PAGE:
Nanosys Incorporated announces breakthrough in solar element manufacturing. The team led by Dr. Paul Alivisatos has discovered a novel nanomaterial for the efficient production of solar energy. Dr. Alivisatos states, Traditional silicon-based photovoltaic elements are expensive to manufacture in large volumes, requiring extremely high temperature, high vacuum and numerous lithographic steps. Thats why we chose to pursue the hybrid nanocomposite approach, incorporating inorganic nanorods into organic semiconductor films. The nanorod/polymer hybrid elements can be mass-produced under ambient conditions without any of these complicated and expensive steps. By growing nanorods with a specific diameter, we can also precisely control the band gap of the nanocomposite, adjusting it for optimal absorption of ambient light; thats not possible to do with traditional semiconducting materials.
Professor Keith Barnham of Imperial College, London and a pioneer in the use of quantum well nanostructures in high efficiency solar cells, commented on the discovery made by Dr. Alivisatos and his team, There has been much interest in the possibility of making cheap, plastic solar cells. The efficiencies of these plastic-cells, however, are currently far too low for commercial exploitation. Professor Alivisatos group has made a breakthrough by incorporating nanorods into polymer devices, so as to give them many features of conventional, high-efficiency crystalline cells. His optimism is continued in his next statement when he said, I think this hybrid approach is a most promising way to achieve the efficiences necessary to make plastic solar cells commerciallyviable. It would help to make solar electricity competitive with fossil fuels. (05-02 BD74-9-10)
Global Solar helps commission one of the worlds largest photovoltaic PV power stations. The 1.4 megaWatt ground-mounted system, which converts sunlight directly into electricity, will be expanded to 2.4 megaWatts of generating capacity in 2002. For the solar array, Global Solar utilized modules made of various PV technologies, including crystaline-silicon, thin-film amorphous-silicon, and thin-film cadmium-telluride. Thin-film copper-indium-gallium selenide modules could be used in the future.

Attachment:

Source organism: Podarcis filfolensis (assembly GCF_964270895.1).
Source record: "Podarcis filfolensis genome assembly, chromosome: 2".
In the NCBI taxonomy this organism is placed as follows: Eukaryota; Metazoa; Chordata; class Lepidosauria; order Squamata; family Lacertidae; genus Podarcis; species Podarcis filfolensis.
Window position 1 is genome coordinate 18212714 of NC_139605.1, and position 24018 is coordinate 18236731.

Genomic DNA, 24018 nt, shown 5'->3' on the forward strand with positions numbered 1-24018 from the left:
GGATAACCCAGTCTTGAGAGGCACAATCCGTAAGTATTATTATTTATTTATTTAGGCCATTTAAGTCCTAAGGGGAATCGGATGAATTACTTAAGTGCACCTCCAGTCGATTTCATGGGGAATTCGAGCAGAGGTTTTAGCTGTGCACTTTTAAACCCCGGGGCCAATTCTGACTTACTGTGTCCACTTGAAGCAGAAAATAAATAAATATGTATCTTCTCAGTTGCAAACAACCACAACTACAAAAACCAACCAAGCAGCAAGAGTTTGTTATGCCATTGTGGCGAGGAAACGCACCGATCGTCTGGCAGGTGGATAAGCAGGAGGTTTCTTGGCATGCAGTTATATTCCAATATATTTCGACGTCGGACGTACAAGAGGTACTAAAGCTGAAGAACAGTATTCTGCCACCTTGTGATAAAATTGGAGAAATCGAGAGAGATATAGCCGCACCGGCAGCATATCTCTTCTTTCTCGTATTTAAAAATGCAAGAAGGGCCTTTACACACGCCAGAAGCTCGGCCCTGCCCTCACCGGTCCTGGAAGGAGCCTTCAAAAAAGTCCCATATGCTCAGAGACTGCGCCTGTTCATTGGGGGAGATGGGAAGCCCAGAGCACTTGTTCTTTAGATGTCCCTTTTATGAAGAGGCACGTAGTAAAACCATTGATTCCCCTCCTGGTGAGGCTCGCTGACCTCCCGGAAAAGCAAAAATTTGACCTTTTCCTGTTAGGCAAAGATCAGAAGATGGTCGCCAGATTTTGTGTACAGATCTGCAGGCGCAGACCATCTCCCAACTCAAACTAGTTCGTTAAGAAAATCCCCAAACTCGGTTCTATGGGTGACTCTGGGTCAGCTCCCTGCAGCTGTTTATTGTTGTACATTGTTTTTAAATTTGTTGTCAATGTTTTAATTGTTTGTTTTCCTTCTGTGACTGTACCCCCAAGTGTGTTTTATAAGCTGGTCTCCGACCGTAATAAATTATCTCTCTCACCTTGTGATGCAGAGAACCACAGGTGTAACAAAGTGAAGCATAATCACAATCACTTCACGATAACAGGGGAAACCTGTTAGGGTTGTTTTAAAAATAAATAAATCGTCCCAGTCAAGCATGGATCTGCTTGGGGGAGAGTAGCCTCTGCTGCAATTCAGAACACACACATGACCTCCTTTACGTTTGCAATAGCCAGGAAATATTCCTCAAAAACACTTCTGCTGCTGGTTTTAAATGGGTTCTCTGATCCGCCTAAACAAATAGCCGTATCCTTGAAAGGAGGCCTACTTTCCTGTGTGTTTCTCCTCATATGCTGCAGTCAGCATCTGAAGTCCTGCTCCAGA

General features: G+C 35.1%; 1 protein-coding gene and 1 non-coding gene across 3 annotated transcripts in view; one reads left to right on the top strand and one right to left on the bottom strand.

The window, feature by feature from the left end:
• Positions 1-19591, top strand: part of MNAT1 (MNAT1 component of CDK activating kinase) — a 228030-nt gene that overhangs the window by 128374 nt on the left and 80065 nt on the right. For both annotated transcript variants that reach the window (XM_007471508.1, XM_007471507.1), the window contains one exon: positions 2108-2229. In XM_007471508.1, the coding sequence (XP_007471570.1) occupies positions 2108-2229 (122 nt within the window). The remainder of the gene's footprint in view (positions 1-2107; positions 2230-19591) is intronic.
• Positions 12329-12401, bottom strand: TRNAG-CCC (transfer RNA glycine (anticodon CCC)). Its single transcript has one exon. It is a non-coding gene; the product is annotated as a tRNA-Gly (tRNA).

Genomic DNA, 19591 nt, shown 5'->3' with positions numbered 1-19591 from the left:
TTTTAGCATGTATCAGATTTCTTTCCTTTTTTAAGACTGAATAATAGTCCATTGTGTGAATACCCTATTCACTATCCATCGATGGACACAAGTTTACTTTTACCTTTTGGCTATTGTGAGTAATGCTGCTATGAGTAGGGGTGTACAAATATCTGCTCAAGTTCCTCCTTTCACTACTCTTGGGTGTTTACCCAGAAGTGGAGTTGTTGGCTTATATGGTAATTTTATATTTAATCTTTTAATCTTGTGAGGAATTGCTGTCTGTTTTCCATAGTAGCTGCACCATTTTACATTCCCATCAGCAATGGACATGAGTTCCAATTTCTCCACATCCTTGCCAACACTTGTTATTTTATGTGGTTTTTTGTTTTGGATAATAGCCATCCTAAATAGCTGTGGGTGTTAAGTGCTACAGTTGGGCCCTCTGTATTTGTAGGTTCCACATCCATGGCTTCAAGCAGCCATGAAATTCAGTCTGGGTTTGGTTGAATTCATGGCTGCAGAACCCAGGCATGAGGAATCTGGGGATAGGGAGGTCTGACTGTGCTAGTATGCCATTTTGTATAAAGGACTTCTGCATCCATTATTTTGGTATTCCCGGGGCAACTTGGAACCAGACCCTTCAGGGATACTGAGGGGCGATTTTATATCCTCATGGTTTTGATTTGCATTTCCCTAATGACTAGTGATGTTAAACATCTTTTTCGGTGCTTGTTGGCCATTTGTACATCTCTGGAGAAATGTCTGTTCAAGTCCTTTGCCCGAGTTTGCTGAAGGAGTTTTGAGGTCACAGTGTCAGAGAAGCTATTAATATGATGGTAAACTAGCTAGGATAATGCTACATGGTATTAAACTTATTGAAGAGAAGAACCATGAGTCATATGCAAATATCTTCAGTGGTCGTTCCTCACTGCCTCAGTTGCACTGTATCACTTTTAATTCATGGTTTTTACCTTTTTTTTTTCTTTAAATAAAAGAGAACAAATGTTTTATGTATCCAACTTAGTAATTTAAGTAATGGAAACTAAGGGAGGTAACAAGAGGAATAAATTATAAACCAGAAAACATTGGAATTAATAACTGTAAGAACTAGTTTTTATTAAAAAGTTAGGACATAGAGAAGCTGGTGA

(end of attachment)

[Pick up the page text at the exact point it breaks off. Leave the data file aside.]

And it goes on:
The PV power station is located near Tucson Electric Power Co.s (TEP) Springerville Generating Station in northeastern Arizona. Southwest Energy Solutions installed the solar collector panels and support structure. Global Solar and TEP worked on system design. Global Solar oversees daily operations.(04-02 BD73-7)
By 30 September 2001, Germanys two financing schemes for photovoltaics had encouraged the installation of over 100 MWp of PV, within the country. Module production had increased rapidly. The German industry had created over 3800 jobs by the end of 2000. However, Germany was still a major importer of PV despite the increase in production.(03-02 BD72-13
Half a dozen multimillion dollar projects designed to catalyse the market have, seemingly, failed, writes Mark Hankins, and exploitation of the market has been disappointingly slow.
Renewable Energy World
July August 2001
The solar electricity market is booming. In 2000, cumulative installed capacity of PV systems around the world surpassed the landmark figure of 1000 MWp. At the same time, global shipments of PV cells and modules have been growing at an average annual rate of 33% for the past few years. Now the European Photovoltaic Industry Association and Greenpeace have collaborated on producing a long-term analysis of the global solar electricity market up until 2020, with projections up to 2040. (03-02 BD72-13)
Renewable Energy World
Arizona Public Service is helping solar/photovoltaics to grow. They are already selling one MW to the grid and plan to double this by second quarter of 2002. Composite Power Corporation is considering a large solar power generation plant in Nevada that could produce in excess of 100 MW.
Although the solar industry expects that solar power may rise as high as 5,000 MW per year by 2020, the Department of Energy (DOE) only projects 3,200 MW for the same time period. Currently, solar power contributes 0.02 to the grid. It still costs about 20 cents/kWh to generate electricity; this equates to a cost equivalent of approximately four times as much as the electricity produced from fossil or nuclear fuels. (Data in chart is from Industrial Information Resources, Inc.) + (Jan. 2002, BD 70-9)
Bekaert ECD Solar Systems receives $1.5 million grant from the California Energy Commission (CEC). The contract was awarded under the Public Interest Energy Research program to be administrated by the Sacramento Municipal Utilities District (SMUD). The total project cost over a three-years period is $3.3 million of which $1.5 million will be contributed by CEC. The project goal is to develop and commercialize an inexpensive and quick-to-install photovoltaic system that can be applied to a variety of roof decks. (03-02 BD72-10)
Duke Solar LLCs chief scientist, Roland Winston, receives Farrington Daniels Award for outstanding intellectual leadership in renewable energy from the International Solar Energy Society. The societies highest honor was given to Dr. Winston who has pioneered work in non-imaging solar optics that has been proven to concentrate sunlight at more than 84,000 times the natural level of Earth-surface sunlight (02-02 BD71-8)